Arun Bhunia, a microbiologist in Purdue Universitys Department of Food Science, says a variety of factors enable Listeria monocytogenes to cause infection. Information from a comprehensive study on how Listeria makes people sick may lead to vaccines to prevent food poisoning. (Purdue Agricultural Communications photo/Tom Campbell)
Whether food-borne bacteria make people sick depends on a variety of factors, and better understanding of the infection process could lead to ways to stop such illnesses from occurring, according to Purdue University scientists.
In the first comprehensive study of the virulence of Listeria monocytogenes, researchers report that how well the bacteria attach to cells does not alone determine the degree of illness. The factors that determine if a person becomes ill and the degree of illness include the levels at which the pathogen attaches to intestinal cells, penetrates cell walls and then moves into other organs, said authors Arun Bhunia and Ziad Jaradat, both of the Department of Food Science. The paper is published in the June issue of Applied and Environmental Microbiology.
Listeria is one of the deadliest food-borne bacteria, with a fatality rate of 20 percent, according to the Centers for Disease Control and Prevention (CDC). It sickens about 2,500 people annually in the United States.
Susan A. Steeves | Purdue News
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Friction stir welding is a still-young and thus often unfamiliar pressure welding process for joining flat components and semi-finished components made of light metals.
Scientists at the University of Stuttgart have now developed two new process variants that will considerably expand the areas of application for friction stir welding.
Technologie-Lizenz-Büro (TLB) GmbH supports the University of Stuttgart in patenting and marketing its innovations.
Friction stir welding is a still-young and thus often unfamiliar pressure welding process for joining flat components and semi-finished components made of...
Optical quantum computers can revolutionize computer technology. A team of researchers led by scientists from Münster University and KIT now succeeded in putting a quantum optical experimental set-up onto a chip. In doing so, they have met one of the requirements for making it possible to use photonic circuits for optical quantum computers.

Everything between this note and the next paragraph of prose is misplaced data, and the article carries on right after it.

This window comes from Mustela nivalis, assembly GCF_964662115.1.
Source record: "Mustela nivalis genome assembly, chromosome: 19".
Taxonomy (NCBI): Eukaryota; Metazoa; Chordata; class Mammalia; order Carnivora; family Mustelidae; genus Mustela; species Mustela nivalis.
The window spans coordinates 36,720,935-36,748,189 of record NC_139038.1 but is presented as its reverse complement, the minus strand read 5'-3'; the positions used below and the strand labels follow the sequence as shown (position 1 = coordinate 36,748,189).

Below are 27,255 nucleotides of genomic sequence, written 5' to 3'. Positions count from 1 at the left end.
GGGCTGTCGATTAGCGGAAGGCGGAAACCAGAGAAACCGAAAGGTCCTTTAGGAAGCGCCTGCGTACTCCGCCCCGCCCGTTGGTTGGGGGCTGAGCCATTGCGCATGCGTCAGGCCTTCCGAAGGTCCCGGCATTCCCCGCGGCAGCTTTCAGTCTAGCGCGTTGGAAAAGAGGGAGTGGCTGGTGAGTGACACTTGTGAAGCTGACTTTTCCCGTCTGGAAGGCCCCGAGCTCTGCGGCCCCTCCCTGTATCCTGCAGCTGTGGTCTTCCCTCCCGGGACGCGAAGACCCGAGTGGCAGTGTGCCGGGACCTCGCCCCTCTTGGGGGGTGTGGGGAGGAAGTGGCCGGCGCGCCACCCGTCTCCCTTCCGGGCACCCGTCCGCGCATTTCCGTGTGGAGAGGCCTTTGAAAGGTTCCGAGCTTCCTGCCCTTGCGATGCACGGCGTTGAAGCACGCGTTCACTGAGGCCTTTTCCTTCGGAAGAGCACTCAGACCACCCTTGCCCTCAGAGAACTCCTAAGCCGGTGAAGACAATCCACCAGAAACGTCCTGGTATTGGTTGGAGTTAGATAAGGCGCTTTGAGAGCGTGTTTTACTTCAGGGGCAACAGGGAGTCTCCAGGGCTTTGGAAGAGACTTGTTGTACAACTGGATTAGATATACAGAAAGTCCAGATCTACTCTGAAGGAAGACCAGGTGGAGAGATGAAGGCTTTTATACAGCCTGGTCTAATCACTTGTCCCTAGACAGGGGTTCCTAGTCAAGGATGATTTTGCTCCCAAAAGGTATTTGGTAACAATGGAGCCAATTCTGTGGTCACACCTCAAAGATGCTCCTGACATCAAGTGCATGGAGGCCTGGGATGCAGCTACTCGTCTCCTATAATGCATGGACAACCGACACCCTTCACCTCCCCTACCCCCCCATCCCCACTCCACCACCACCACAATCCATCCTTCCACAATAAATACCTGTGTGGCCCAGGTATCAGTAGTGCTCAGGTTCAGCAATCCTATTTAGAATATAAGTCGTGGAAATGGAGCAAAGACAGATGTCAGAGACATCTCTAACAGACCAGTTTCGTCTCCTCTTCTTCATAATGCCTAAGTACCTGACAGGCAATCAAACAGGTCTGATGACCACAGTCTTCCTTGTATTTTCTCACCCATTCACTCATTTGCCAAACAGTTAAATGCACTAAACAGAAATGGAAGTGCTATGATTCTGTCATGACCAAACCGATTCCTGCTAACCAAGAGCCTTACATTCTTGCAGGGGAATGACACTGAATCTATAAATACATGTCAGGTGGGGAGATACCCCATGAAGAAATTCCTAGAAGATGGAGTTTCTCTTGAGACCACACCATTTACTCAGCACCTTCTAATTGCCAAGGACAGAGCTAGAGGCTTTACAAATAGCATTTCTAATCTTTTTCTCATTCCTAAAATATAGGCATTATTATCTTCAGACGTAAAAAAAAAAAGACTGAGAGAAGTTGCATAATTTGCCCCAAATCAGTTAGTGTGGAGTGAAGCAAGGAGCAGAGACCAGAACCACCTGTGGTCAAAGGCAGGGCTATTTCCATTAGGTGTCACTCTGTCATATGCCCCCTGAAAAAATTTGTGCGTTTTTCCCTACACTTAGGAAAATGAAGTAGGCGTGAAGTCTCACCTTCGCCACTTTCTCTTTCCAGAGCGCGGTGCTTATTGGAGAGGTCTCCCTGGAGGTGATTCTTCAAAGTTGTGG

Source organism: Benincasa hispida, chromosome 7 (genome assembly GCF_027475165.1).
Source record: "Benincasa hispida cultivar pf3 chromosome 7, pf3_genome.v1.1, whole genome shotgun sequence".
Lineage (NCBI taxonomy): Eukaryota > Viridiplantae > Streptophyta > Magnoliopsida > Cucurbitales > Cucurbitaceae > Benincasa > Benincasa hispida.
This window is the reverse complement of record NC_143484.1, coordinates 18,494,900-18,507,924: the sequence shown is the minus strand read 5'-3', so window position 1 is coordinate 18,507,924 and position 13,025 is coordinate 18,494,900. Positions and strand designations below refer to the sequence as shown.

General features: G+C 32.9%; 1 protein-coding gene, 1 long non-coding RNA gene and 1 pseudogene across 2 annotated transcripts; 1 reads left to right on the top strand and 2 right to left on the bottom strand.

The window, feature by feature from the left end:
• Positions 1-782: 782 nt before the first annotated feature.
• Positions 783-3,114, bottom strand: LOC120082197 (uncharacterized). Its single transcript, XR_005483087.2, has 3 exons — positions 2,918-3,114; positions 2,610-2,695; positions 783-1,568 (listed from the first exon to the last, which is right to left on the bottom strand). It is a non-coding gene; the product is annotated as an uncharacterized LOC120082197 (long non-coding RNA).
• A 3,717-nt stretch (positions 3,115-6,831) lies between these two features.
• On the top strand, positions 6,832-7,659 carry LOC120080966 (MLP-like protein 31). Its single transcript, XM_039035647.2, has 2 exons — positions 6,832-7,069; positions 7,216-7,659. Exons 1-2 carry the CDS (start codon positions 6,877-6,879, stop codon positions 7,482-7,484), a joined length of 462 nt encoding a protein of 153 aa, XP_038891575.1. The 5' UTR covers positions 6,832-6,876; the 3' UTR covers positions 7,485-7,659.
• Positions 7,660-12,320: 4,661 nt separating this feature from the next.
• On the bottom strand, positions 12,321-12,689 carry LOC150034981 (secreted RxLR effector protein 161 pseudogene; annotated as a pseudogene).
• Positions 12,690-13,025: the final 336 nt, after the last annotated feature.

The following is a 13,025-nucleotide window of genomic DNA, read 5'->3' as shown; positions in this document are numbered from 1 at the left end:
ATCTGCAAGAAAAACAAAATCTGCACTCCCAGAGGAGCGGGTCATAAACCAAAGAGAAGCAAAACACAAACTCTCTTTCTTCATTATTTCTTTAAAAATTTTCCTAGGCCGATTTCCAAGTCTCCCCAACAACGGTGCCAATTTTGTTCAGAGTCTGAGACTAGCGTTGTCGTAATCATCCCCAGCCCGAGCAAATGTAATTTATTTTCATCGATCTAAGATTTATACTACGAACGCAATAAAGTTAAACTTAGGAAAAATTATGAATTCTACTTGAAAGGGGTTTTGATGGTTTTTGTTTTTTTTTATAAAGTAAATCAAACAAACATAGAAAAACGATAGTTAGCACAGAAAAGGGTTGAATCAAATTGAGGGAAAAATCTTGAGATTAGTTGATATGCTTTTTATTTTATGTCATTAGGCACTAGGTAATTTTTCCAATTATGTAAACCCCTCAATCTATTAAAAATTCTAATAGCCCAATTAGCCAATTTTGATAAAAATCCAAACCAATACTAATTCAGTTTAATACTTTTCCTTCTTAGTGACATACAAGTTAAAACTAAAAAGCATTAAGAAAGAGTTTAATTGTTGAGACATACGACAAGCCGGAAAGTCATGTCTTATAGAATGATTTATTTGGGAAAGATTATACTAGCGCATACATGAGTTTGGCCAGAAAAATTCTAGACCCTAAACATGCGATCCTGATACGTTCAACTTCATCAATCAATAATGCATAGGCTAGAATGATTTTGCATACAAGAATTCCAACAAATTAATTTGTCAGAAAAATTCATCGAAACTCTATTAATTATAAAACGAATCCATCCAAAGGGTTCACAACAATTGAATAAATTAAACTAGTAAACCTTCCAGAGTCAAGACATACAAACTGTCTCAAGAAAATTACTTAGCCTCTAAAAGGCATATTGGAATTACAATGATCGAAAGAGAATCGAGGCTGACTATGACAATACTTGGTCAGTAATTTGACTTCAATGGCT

Optical quantum computers are what people are pinning their hopes on for tomorrow’s computer technology – whether for tap-proof data encryption, ultrafast...
The Fraunhofer Institute for Organic Electronics, Electron Beam and Plasma Technology FEP has been developing various applications for OLED microdisplays based on organic semiconductors. By integrating the capabilities of an image sensor directly into the microdisplay, eye movements can be recorded by the smart glasses and utilized for guidance and control functions, as one example. The new design will be debuted at Augmented World Expo Europe (AWE) in Berlin at Booth B25, October 18th – 19th.
“Augmented-reality” and “wearables” have become terms we encounter almost daily. Both can make daily life a little simpler and provide valuable assistance for...
With the help of artificial intelligence, chemists from the University of Basel in Switzerland have computed the characteristics of about two million crystals made up of four chemical elements. The researchers were able to identify 90 previously unknown thermodynamically stable crystals that can be regarded as new materials. They report on their findings in the scientific journal Physical Review Letters.
Elpasolite is a glassy, transparent, shiny and soft mineral with a cubic crystal structure. First discovered in El Paso County (Colorado, USA), it can also be...
For the first time, Fraunhofer IKTS shows additively manufactured hardmetal tools at WorldPM 2016 in Hamburg. Mechanical, chemical as well as a high heat resistance and extreme hardness are required from tools that are used in mechanical and automotive engineering or in plastics and building materials industry. Researchers at the Fraunhofer Institute for Ceramic Technologies and Systems IKTS in Dresden managed the production of complex hardmetal tools via 3D printing in a quality that are in no way inferior to conventionally produced high-performance tools.
Fraunhofer IKTS counts decades of proven expertise in the development of hardmetals. To date, reliable cutting, drilling, pressing and stamping tools made of...
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